I’ve only listened to Bowie’s latest a few times and the first was underwhelming, sounding immediately similar to the Heathen/Reality albums of the early 2000’s, slightly plodding, whiney guitars, no real changes in tempo. BUT, being an old Bowie fan I didn’t want to dismiss it so easily and gave it another go, and I’m pleased I did because the songs are really growing on me. I’d heard the sombre single ‘Where are we now’ and seen the dour video, which didn’t instil me with excitement, but having listened a few times, it is quite lovely. The stand-out at the moment is The Stars (are out tonight) so uplifting and Valentine’s Day is sort of ‘John I’m only Dancing’ vibrant single material. But each song is quite different and individual so there is much to get your teeth into and I’d recommend giving it a good few goes if you don’t feel it’s got you first time because if not you will be missing out. After all this is not Gangnam Style, this is David Bowie. (Martin)
Silent hour/Golden mile.
Grizzly Bear fan alert! This five track EP from guitarist/ songwriter Daniel Rossen was released last year with little fanfare. Despite the fact that Rossen plays everything himself this could be a Grizzly Bear record – which illustrates just how much he contributes to the band’s sound. The distinctive guitar playing is here, the sweeping arrangements and the poignant vocals. “A lot of this music comes from exiling myself,” he said in a recent interview, and we should be thankful that artist’s such as Rossen can share their solitude with the rest of the world with such meticulous style. (John)
Bad as me.
His melodic growls and lyrical genius have been compressed into song lengths to rival the Kinks. Each song takes you by the hand, spins you around. until your mind is blown. Then, with alarming charm, you’re abandoned on a highway with a sensation in your gut that you’ve travelled well and far. For those who know his work it’s like the handsome baby of the Swordfishtrombone and Mule Variations albums – that kind of mixed pleasure. Highly recommended for a stomping dance and a nostalgic relaxation time. (Alisha)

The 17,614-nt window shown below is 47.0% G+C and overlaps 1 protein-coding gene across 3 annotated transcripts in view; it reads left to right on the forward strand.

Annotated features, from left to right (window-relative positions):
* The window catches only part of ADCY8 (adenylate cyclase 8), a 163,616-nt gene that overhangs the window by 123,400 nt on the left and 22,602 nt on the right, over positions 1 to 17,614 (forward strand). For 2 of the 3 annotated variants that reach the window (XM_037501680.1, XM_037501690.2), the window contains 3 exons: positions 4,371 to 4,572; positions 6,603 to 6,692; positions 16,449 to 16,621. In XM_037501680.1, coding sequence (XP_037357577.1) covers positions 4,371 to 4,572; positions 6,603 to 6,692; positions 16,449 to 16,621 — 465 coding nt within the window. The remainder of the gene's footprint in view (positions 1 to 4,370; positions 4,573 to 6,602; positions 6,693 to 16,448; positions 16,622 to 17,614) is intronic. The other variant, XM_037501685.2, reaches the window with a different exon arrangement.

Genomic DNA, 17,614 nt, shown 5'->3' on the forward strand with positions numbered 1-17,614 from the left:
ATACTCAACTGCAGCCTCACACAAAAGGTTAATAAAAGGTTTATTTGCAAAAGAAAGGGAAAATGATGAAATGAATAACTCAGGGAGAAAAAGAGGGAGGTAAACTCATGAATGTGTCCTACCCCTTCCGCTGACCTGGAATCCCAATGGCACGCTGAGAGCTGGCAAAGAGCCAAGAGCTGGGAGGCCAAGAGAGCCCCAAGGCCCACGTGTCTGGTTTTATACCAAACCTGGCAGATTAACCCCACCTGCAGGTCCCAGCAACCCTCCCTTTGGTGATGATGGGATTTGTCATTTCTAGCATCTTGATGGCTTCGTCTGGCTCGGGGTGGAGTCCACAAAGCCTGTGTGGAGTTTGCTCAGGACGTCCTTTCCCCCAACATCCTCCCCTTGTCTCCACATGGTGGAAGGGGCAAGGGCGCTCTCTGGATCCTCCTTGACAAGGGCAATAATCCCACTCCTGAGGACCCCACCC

Motor : nighttime world 3.
Robert Hood is one of the legendary techno pioneers from Detroit and here presents an aural homage to the post-industrial collapse of his home town. The promise of the original techno vision is fulfilled here within these soundscapes that depict both stark alien beauty and the unexpected sensuality of the technologically generated world. There are funky repetitive beats and there is sad sweeping ambience in this masterful, painfully human machine music. Great cover art too. (John)
Following rapturous reviews after re-uniting to play a charity gig at the Royal Albert Hall in London, as part of the 2010 Teenage Cancer Trust, it seemed inevitable that UK alt-rock band Suede would at some point release another studio album. It was less certain, though, if it would actually be any good as their last original album, 2002’s A New Morning was a patchy end to the band. However, the resulting new album ‘Bloodsports’ is far stronger than seemed possible. While it’s unlikely to convert any new fans at this stage, ‘Bloodsports’ plays to all of Suede’s strengths with a tight set of 10 tracks that balance mature guitar driven anthems with fresh approaches like the spooky ballad ‘What Are You Not Telling Me?’. Definitely worth a listen if you were a fan of the band in their 90’s heyday. (Mark)